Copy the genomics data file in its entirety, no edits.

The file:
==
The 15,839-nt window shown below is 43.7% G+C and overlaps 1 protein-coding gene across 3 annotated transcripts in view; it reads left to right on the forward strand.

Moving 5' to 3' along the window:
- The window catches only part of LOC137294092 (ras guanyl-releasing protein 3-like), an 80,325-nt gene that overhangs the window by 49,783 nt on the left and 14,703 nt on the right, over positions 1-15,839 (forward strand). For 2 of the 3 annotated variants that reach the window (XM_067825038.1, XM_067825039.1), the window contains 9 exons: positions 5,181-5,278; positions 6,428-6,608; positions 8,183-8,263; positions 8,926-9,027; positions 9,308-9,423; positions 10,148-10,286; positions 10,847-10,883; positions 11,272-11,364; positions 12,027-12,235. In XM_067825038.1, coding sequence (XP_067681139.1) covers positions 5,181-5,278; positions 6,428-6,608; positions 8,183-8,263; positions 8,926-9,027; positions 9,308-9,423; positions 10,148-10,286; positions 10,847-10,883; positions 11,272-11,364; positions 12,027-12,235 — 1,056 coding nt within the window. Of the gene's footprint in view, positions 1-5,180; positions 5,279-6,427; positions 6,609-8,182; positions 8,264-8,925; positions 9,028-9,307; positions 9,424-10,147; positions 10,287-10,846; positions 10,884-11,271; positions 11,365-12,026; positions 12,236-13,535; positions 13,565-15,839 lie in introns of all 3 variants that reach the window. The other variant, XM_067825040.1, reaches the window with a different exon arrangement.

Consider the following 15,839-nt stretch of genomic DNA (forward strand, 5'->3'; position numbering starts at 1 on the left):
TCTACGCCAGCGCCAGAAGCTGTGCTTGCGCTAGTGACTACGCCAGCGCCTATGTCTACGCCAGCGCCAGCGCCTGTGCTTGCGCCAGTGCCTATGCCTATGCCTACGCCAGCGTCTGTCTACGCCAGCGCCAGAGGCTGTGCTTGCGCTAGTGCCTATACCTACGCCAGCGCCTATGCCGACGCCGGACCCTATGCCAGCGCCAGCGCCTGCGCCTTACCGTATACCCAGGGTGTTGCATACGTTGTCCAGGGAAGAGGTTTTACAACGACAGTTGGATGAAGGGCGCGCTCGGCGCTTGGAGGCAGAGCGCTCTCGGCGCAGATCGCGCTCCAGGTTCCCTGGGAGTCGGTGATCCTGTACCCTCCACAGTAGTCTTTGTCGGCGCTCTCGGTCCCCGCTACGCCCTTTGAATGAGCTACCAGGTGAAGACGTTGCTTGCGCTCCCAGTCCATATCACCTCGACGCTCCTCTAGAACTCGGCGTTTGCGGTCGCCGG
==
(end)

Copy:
The 15,839-nt window shown below is 43.7% G+C and overlaps 1 protein-coding gene across 3 annotated transcripts in view; it reads left to right on the forward strand.

Moving 5' to 3' along the window:
- The window catches only part of LOC137294092 (ras guanyl-releasing protein 3-like), an 80,325-nt gene that overhangs the window by 49,783 nt on the left and 14,703 nt on the right, over positions 1-15,839 (forward strand). For 2 of the 3 annotated variants that reach the window (XM_067825038.1, XM_067825039.1), the window contains 9 exons: positions 5,181-5,278; positions 6,428-6,608; positions 8,183-8,263; positions 8,926-9,027; positions 9,308-9,423; positions 10,148-10,286; positions 10,847-10,883; positions 11,272-11,364; positions 12,027-12,235. In XM_067825038.1, coding sequence (XP_067681139.1) covers positions 5,181-5,278; positions 6,428-6,608; positions 8,183-8,263; positions 8,926-9,027; positions 9,308-9,423; positions 10,148-10,286; positions 10,847-10,883; positions 11,272-11,364; positions 12,027-12,235 — 1,056 coding nt within the window. Of the gene's footprint in view, positions 1-5,180; positions 5,279-6,427; positions 6,609-8,182; positions 8,264-8,925; positions 9,028-9,307; positions 9,424-10,147; positions 10,287-10,846; positions 10,884-11,271; positions 11,365-12,026; positions 12,236-13,535; positions 13,565-15,839 lie in introns of all 3 variants that reach the window. The other variant, XM_067825040.1, reaches the window with a different exon arrangement.

Consider the following 15,839-nt stretch of genomic DNA (forward strand, 5'->3'; position numbering starts at 1 on the left):
TCTACGCCAGCGCCAGAAGCTGTGCTTGCGCTAGTGACTACGCCAGCGCCTATGTCTACGCCAGCGCCAGCGCCTGTGCTTGCGCCAGTGCCTATGCCTATGCCTACGCCAGCGTCTGTCTACGCCAGCGCCAGAGGCTGTGCTTGCGCTAGTGCCTATACCTACGCCAGCGCCTATGCCGACGCCGGACCCTATGCCAGCGCCAGCGCCTGCGCCTTACCGTATACCCAGGGTGTTGCATACGTTGTCCAGGGAAGAGGTTTTACAACGACAGTTGGATGAAGGGCGCGCTCGGCGCTTGGAGGCAGAGCGCTCTCGGCGCAGATCGCGCTCCAGGTTCCCTGGGAGTCGGTGATCCTGTACCCTCCACAGTAGTCTTTGTCGGCGCTCTCGGTCCCCGCTACGCCCTTTGAATGAGCTACCAGGTGAAGACGTTGCTTGCGCTCCCAGTCCATATCACCTCGACGCTCCTCTAGAACTCGGCGTTTGCGGTCGCCGG